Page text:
With the arrival of the coronavirus this past spring, many Americans found their daily work routines suddenly disrupted. For those in recovery, the abrupt shift to working from home added additional challenges to this unique period in history. Anxiety and depression rates inched up right alongside the increasing COVID-19 case counts, only compounding the distress individuals in recovery were facing.
Slowly but surely, the lockdowns have eased and allowed many of us to get back to a conventional workplace setting. With hopes that the worst is behind us, we take tentative steps toward resuming our usual daily work routines, although not without some trepidation. Working during a pandemic provides its own set of unique risks and challenges that will be actively addressed in the coming weeks and months. Let’s explore some ways to gently return to the workplace while protecting our mental health and recovery.
5 Tips for Returning to Work During COVID-19
While working from home may have provided a certain measure of safety while the nation came to grips with the pandemic, it wasn’t always an ideal situation. Many people grew tired of the disruption from regular life and looked forward to returning to the daily grind, although with reservations. After all, the virus is still out there and it is critical that as we return to our jobs we continue to practice good common sense.
Consider these 5 helpful ideas for rejoining your colleagues, or starting a new job, that protect mental health during the pandemic:
- Manage expectations. As much as we all want this to be over, it just isn’t yet. Go back to work with realistic expectations. Better to expect things to be a bit different than to have idealized expectations of your former workplace culture.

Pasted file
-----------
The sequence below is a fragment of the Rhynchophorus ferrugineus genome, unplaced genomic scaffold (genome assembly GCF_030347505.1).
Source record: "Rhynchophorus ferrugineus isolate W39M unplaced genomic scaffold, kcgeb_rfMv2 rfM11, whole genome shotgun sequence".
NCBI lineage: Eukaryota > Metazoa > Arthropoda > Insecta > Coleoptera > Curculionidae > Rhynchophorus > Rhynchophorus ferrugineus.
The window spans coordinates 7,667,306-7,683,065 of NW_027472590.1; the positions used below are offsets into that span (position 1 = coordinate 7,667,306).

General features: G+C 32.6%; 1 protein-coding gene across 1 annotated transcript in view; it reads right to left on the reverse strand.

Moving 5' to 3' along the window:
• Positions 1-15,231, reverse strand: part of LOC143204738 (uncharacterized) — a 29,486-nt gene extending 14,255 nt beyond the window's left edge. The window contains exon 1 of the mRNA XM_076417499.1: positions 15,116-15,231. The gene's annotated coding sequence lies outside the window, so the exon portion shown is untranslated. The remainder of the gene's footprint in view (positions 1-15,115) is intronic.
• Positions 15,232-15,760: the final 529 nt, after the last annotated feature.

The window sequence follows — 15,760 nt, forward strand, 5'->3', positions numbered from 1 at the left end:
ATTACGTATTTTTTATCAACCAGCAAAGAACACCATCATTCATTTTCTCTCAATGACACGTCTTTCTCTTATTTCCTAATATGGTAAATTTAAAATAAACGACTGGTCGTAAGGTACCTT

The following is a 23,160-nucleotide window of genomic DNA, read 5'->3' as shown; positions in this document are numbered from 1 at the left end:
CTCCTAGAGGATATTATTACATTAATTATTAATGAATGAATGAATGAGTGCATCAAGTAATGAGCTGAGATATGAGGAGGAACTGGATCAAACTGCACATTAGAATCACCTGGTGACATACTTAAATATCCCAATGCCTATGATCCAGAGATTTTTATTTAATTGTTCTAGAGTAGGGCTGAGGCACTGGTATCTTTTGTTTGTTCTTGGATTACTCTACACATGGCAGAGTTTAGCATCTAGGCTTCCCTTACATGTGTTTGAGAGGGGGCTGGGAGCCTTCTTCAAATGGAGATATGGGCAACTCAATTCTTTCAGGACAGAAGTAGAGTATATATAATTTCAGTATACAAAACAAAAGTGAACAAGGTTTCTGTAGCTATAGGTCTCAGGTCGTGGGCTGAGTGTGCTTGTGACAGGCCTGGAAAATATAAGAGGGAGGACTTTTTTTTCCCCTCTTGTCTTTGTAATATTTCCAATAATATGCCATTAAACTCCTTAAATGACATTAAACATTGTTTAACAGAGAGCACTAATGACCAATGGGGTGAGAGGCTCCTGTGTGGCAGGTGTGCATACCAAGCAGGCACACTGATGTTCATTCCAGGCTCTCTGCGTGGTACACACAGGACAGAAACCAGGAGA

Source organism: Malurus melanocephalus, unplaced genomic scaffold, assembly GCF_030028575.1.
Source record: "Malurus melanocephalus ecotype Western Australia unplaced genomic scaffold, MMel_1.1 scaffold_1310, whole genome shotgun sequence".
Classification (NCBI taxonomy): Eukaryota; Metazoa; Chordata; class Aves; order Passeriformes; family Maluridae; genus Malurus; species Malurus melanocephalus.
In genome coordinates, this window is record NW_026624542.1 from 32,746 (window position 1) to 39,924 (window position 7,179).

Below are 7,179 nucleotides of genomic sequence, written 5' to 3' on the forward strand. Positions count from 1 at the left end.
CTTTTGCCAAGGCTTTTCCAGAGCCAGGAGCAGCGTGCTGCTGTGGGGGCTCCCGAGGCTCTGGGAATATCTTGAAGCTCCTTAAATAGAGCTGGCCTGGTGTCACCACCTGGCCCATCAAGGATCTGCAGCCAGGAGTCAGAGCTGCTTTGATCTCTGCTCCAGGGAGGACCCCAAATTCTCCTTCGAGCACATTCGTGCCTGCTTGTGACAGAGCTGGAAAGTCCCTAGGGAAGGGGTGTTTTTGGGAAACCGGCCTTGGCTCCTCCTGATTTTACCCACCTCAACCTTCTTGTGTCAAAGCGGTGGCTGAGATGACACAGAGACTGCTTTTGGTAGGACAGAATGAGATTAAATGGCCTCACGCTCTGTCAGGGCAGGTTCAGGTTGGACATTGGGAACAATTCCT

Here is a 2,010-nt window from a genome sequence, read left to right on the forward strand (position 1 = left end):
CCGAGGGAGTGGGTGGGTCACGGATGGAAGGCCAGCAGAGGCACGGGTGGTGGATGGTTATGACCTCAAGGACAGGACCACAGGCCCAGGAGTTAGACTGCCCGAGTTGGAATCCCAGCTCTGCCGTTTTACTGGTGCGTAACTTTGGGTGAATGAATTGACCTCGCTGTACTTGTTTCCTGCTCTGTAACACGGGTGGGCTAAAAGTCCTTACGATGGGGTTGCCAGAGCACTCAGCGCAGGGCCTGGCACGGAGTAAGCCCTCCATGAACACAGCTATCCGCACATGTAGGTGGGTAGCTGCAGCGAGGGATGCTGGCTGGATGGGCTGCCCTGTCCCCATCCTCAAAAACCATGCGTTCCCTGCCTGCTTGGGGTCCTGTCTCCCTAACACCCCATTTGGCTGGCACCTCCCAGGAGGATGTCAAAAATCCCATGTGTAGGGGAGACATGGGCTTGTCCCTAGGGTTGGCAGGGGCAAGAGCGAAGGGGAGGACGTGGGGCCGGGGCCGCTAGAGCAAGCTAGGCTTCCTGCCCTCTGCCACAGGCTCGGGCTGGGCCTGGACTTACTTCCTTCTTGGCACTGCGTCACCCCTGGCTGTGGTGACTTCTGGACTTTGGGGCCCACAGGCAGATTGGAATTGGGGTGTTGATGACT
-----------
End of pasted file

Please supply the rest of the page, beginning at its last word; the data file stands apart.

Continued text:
- Acknowledge signs of anxiety. If you do sense you are feeling anxious and stressed about being out among people again in an enclosed workspace, take steps to reduce worry. Ease your mind by asking your employer what precautions they are taking to keep the staff and workplace safe.
- Control your stress response. Access stress-reducing methods as needed. These may include practicing focused breathing techniques and mindfulness meditation during the workday when you feel anxiety creeping in. Managing stress on a daily basis is key to a successful return to work.
- Limit your exposure to negative news. If your colleague wants to chat your ear off sharing all the latest negative data or news reports about COVID-19, gently tell him or her that you prefer to focus your energy on your job and on positive thoughts.
- Embrace the new routine. The “new normal” is here to stay for at least awhile. Instead of lamenting the required changes at work, why not embrace the new daily routine—temperature checks, masks, hand sanitizer, physical distancing—and set a good example for others.
Above all, pay heed to your mental health during this transition back to work. If you find that you are experiencing signs of emotional distress, do not hesitate to seek out the guidance and support of a therapist to help you cope. Acknowledging stress during an event like the pandemic, and seeking help, is not a sign of weakness but, on the contrary, is a sign of courage as you take the necessary steps to protect your recovery.
Ashley Addiction Treatment, formerly Father Martin’s Ashley, is a nationally recognized nonprofit leader in integrated, evidence-based treatment for substance use disorders and is accredited by The Joint Commission. We offer both inpatient and outpatient programs, holistic addiction treatment, drug detox, relapse prevention plans, family wellness programs and a variety of other services tailored to each patient’s needs. Our driving principle — “everything for recovery” — reinforces our mission to heal each individual with respect and dignity, and reflects on our ongoing commitment to meet new challenges. For information about our comprehensive programs, please call (866) 313-6307.